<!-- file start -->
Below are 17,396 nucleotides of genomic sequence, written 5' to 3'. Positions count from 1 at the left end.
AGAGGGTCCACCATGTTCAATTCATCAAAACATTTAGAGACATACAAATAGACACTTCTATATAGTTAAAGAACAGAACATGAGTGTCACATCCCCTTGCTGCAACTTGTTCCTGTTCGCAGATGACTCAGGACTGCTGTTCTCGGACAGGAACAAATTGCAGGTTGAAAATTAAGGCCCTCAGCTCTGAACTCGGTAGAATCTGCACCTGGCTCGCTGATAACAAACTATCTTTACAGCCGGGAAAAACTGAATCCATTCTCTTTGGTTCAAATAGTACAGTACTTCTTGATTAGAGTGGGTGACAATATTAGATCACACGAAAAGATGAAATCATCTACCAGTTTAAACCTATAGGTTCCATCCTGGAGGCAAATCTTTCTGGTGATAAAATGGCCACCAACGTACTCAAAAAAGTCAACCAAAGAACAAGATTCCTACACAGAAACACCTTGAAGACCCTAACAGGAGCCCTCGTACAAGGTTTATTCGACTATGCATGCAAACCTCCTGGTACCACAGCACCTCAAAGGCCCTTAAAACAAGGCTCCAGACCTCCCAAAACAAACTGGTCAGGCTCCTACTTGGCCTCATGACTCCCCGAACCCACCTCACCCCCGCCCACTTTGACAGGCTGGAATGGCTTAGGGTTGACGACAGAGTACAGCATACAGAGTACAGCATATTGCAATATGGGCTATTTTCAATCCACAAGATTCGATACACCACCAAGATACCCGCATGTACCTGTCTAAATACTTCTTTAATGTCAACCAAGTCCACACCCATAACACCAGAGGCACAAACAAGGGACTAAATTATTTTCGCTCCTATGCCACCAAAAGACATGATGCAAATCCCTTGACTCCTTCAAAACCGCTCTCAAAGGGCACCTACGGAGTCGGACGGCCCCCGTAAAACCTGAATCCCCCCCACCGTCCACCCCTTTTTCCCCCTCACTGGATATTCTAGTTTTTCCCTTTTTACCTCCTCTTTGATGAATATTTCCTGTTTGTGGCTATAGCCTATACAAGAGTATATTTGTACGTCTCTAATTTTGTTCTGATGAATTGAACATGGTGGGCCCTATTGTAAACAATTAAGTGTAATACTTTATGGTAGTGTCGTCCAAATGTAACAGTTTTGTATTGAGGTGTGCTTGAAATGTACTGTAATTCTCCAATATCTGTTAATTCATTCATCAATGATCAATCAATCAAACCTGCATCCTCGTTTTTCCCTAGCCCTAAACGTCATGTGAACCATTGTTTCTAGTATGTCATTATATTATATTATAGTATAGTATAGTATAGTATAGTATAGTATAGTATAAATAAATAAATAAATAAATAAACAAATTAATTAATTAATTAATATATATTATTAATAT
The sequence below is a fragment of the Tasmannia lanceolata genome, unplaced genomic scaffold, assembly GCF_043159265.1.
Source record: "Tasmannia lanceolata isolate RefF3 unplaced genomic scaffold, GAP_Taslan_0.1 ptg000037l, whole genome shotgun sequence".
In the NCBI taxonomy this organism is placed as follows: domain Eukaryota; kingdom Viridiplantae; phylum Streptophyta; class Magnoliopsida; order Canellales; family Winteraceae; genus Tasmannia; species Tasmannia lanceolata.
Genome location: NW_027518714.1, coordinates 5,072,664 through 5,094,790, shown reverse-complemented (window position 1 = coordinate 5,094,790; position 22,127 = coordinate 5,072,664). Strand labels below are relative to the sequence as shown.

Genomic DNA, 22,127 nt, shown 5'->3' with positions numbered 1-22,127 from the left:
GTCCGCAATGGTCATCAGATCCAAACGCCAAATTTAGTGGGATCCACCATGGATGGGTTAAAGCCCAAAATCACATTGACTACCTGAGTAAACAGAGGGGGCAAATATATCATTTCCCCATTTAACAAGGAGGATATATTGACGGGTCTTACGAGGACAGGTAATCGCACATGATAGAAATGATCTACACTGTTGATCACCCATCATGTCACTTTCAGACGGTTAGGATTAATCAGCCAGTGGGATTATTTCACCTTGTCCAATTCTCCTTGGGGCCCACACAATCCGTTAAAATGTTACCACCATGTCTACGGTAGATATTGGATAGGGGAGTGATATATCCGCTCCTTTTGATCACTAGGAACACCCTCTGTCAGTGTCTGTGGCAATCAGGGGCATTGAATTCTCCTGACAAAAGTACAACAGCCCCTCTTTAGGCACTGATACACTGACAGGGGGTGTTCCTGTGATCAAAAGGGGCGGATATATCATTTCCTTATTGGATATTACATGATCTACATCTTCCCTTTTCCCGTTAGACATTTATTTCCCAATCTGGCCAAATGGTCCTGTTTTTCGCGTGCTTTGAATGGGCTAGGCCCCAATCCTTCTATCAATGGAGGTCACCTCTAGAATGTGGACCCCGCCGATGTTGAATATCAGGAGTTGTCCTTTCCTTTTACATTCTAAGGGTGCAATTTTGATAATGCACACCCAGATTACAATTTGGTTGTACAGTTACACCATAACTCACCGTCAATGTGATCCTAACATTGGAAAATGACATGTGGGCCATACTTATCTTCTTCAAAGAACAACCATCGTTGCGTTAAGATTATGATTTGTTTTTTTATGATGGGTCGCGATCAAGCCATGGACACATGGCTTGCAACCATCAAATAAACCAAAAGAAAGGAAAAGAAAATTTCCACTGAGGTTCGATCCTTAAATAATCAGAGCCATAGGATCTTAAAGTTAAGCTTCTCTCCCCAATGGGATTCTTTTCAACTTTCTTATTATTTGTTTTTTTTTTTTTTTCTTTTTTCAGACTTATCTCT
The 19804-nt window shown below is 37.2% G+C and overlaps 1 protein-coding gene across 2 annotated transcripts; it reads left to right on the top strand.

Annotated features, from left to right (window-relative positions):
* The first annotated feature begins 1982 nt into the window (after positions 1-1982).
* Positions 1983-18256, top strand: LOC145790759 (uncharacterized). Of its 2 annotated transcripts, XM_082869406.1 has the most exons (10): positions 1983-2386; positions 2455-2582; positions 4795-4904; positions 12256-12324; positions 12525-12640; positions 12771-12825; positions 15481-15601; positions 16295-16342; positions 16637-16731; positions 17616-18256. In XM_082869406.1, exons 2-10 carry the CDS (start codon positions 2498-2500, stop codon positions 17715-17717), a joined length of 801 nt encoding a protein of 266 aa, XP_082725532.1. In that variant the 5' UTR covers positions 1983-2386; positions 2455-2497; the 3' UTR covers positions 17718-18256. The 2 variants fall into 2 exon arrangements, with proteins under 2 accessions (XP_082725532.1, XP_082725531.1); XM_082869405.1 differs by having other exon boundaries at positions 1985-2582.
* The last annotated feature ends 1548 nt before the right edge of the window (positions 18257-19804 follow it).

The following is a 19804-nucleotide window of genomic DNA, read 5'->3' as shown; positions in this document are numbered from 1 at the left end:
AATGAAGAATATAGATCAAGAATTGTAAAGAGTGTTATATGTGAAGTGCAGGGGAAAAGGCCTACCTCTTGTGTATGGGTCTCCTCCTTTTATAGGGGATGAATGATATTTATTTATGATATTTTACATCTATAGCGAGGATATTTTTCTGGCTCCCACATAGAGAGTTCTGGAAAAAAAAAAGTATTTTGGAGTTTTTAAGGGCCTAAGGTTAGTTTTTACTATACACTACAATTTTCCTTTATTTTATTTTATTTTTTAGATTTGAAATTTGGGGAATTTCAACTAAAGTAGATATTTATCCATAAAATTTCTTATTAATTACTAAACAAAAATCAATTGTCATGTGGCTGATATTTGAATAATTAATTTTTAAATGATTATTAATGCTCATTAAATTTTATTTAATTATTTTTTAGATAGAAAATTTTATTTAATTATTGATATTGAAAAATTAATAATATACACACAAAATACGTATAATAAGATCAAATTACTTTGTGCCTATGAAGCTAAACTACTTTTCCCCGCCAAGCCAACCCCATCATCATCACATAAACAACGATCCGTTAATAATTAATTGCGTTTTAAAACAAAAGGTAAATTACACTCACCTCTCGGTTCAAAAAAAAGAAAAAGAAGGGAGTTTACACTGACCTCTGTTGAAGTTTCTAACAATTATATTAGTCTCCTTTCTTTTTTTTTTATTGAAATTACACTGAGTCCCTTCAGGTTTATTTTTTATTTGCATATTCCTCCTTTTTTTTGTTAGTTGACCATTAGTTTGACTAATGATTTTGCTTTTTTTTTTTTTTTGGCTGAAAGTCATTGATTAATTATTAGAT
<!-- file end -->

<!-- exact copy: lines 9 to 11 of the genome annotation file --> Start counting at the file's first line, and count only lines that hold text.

The 19804-nt window shown below is 37.2% G+C and overlaps 1 protein-coding gene across 2 annotated transcripts; it reads left to right on the top strand.

Annotated features, from left to right (window-relative positions):
* The first annotated feature begins 1982 nt into the window (after positions 1-1982).